Young Voices

From Field to Lab: How Carbon Seeps Provide a Chance to See Future Impacts of Ocean Acidification

Tiny organisms found on ARMS
A diversity of organisms are found in ARMS. (Sarah Leinbach, Smithsonian)

Every year, humans spew billions of tons of carbon dioxide (CO2) into the atmosphere by burning fossil fuels, like coal, oil and natural gas. The world’s oceans absorb some of it, but unfortunately this leads to a phenomenon known as ocean acidification. (Read more about the science behind ocean acidification here.)

Nature provides us with the perfect location to study this. In the crystal blue waters of Papua New Guinea, there are areas where CO2 seeps out of the seafloor naturally and causes the surrounding seawater to become more acidic. Scientists study these sites in order to catch a glimpse of what our oceans might look like in the future.

But what is the process from the seafloor to the lab bench? Let's walk through it together. 

Here you can see a healthy reef in Papa New Guinea, alive with vibrant colors and an abundance of coral and fish. 
Preview A healthy and vibrant coral reef in Papua New Guinea.
Far away from the volcanic CO2 seeps, a healthy coral reef flourishes with a diversity of coral species. Closer to the seeps where the water is acidic, the corals barely even grow. (Laetitia Plaisance)
These reefs surround the CO2 seeps (you can see the bubbles) which makes the water more acidic. Close to the volcanic CO2 seeps, the vast diversity of corals that exists in less-acidic waters is replaced by a "monoculture" of boulder corals.
Preview Intense volcanic CO2 vents in Ili Ili Bua Bua, Normanby Island, Papua New Guinea.
Off the coast of Papua New Guinea, CO2 bubbles out of volcanic vents in the reef. The excess carbon dioxide dissolves into the surrounding seawater, making water more acidic—as we would expect to see in the future due to the burning of fossil fuels. (Laetitia Plaisance)
Preview Where the pH is the lowest, corals can no longer grow - sand, rubble and seagrasses replace the reef.
Where the pH is the lowest, corals can no longer grow - sand, rubble and seagrasses replace the reef. (Laetitia Plaisance)
In order to study the reefs in Papua New Guinea, scientists use devices known as Autonomous Reef Monitoring Structures (ARMS). The ARMS have eight layers of plastic plates that mimic the structure of coral reefs, attracting species of sponges and algae, as well as crabs, mollusks and other small invertebrates. Researchers install the ARMS onto the reefs at different distances away from the CO2 seeps and leave them there for one to two years. 
Preview Two ARMS sit on the ocean floor.
(Laetitia Plaisance, Smithsonian)
While the ARMS are deployed on the reef, organisms of all sorts colonize the surfaces—from the tiniest snails to the biggest fish. The ARMS device is taken off the reef at a certain pre-determined time and brought back to the lab for analysis.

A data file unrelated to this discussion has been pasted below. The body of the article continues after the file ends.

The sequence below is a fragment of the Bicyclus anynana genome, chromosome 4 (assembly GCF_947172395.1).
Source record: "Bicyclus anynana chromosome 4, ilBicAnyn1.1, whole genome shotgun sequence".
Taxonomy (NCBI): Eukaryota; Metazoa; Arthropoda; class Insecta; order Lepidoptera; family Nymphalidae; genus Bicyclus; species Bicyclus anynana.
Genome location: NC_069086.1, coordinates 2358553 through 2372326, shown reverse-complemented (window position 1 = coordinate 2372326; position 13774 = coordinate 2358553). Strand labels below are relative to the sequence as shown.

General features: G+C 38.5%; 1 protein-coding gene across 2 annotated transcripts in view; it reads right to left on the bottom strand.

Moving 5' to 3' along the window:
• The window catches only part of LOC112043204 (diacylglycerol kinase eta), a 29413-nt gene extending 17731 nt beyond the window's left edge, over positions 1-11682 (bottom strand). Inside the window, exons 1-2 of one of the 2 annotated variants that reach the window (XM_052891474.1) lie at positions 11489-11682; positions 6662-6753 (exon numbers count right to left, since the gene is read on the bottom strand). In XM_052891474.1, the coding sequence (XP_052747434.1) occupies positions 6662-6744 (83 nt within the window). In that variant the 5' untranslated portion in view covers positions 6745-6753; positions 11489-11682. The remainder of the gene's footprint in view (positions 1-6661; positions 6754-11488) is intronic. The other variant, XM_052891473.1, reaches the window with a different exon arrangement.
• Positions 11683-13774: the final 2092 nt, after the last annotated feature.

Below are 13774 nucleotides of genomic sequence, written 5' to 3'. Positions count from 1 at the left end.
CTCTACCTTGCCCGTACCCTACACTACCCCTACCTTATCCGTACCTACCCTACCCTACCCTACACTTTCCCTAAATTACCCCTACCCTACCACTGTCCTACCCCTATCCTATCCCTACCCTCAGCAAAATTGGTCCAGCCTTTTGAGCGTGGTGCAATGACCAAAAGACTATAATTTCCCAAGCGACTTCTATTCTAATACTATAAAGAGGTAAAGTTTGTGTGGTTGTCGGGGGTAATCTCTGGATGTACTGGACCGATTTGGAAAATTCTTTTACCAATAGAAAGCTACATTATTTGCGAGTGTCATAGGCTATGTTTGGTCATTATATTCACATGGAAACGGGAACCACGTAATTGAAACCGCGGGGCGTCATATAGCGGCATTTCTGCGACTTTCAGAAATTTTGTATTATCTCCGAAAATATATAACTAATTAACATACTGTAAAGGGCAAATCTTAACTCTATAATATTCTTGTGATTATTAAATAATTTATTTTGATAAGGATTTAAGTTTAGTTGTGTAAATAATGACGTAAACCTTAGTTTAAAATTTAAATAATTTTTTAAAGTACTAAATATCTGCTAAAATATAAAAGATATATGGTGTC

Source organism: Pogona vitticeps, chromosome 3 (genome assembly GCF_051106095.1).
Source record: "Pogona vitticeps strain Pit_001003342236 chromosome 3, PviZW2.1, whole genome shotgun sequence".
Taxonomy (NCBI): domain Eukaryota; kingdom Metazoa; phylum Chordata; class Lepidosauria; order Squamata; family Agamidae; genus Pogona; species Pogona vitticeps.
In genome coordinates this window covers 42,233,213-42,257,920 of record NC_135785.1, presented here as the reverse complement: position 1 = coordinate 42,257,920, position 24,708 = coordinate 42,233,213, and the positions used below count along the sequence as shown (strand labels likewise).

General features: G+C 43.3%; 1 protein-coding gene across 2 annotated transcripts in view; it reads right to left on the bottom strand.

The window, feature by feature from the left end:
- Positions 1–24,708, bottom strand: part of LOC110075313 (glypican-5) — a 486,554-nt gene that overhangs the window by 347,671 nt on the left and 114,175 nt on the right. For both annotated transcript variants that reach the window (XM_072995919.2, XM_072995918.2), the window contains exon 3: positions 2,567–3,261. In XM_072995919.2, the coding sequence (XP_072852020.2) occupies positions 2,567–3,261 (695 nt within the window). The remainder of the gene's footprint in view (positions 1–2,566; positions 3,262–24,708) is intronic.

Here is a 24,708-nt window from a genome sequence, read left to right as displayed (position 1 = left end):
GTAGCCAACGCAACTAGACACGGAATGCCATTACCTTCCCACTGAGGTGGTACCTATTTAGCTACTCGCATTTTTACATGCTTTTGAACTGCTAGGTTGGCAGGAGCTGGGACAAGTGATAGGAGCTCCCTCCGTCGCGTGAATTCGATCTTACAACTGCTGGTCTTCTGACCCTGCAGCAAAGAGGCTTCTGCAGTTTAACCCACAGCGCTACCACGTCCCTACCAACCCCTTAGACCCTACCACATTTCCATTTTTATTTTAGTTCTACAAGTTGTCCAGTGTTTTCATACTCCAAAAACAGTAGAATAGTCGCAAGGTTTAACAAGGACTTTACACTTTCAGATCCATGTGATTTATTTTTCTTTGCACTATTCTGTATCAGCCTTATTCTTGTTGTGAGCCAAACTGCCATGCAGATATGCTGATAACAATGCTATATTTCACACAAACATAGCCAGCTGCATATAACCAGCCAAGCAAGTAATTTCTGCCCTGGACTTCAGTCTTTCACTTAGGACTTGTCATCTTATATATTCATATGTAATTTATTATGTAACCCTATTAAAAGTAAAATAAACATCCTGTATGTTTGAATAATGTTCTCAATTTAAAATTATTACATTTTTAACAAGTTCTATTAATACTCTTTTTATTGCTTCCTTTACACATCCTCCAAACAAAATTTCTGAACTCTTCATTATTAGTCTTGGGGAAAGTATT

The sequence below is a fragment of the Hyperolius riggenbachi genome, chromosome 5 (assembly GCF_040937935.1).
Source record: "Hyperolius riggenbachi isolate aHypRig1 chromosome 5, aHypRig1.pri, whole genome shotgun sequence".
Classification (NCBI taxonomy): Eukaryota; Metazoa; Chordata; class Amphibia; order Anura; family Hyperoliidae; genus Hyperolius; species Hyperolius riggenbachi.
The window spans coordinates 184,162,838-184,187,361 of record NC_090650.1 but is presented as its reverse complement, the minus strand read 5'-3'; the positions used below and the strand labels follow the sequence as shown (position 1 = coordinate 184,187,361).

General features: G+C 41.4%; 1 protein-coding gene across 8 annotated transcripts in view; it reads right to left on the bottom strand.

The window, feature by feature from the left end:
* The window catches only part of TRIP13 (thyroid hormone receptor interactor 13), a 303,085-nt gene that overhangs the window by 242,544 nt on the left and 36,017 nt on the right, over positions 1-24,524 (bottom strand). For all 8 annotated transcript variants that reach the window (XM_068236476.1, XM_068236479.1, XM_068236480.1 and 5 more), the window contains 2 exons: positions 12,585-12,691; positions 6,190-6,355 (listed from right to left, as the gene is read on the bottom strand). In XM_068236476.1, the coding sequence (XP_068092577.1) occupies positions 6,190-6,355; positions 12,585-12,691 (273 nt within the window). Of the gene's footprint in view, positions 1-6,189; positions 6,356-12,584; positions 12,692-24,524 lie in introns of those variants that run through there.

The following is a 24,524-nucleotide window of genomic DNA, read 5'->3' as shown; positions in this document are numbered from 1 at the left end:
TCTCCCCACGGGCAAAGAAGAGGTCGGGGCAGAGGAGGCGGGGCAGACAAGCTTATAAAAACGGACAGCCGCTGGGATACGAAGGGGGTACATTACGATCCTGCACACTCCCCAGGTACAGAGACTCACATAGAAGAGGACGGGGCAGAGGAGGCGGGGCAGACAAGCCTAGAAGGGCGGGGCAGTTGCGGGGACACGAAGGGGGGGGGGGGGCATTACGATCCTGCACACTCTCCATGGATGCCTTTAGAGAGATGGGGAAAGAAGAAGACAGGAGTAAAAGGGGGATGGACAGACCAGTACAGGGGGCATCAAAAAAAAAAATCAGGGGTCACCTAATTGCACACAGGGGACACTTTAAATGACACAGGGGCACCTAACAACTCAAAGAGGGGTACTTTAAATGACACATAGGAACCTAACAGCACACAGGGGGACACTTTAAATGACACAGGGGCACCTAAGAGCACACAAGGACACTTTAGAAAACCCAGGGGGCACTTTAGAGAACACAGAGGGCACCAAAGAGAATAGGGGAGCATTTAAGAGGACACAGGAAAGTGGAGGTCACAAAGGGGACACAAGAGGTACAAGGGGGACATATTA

Preview An ARMS covered in growth after being underwater for a specified period of time.
(Laetitia Plaisance, Smithsonian)
All the organisms on the ARMS are taken back to the lab to be studied. Everything is detached or removed from the plates, yielding a hodge-podge of organisms mixed together with pieces of sand and other assorted debris. All the extra material needs to be removed in order to study the organisms more closely.  
Preview A view through a microscope of animals collected on an ARMS.
(Sarah Leinbach)
Once the organisms are separated out, scientists use DNA to assess the biodiversity at each reef site. Every organism has a unique code in their DNA that can be used to identify the species, the same way a cashier uses a barcode to scan items at the store.
Preview NMNH intern in the lab.
(Courtesy Sarah Leinbach)
Traditional barcoding methods do not work for all organisms. Some animals are far too small and numerous to be analyzed separately. Instead, scientists use a cutting-edge technique known as metabarcoding. Metabarcoding involves analyzing the DNA of whole communities of organisms, instead of barcoding them one by one. This allows scientists to uncover the “hidden diversity” of reefs. They can determine the species of tiny creatures that might go unnoticed by traditional barcoding methods.
Preview Tiny organisms found on ARMS
A diversity of organisms are found in ARMS. (Sarah Leinbach, Smithsonian)
By comparing the distribution of species on healthy coral reefs and acidified coral reefs, patterns begin to emerge. It is evident that coral reefs in less acidic water tend to be much more diverse than coral reefs in highly acidic water. You can see the abundance of creatures found in this image from less acidic water, further from the carbon dioxide seeps.
Preview Organisms found in high pH ARMS
(Laetitia Plaisance, Smithsonian)
Here is an example of the animals found in acidified water. It’s plain to see there is less diversity. Not only are healthy coral reefs much more mesmerizing to look at, but they also provide more abundant resources for both the ecosystem as a whole and humans. 
Preview Organisms found in low pH ARMS
(Laetitia Plaisance, Smithsonian)
November 2017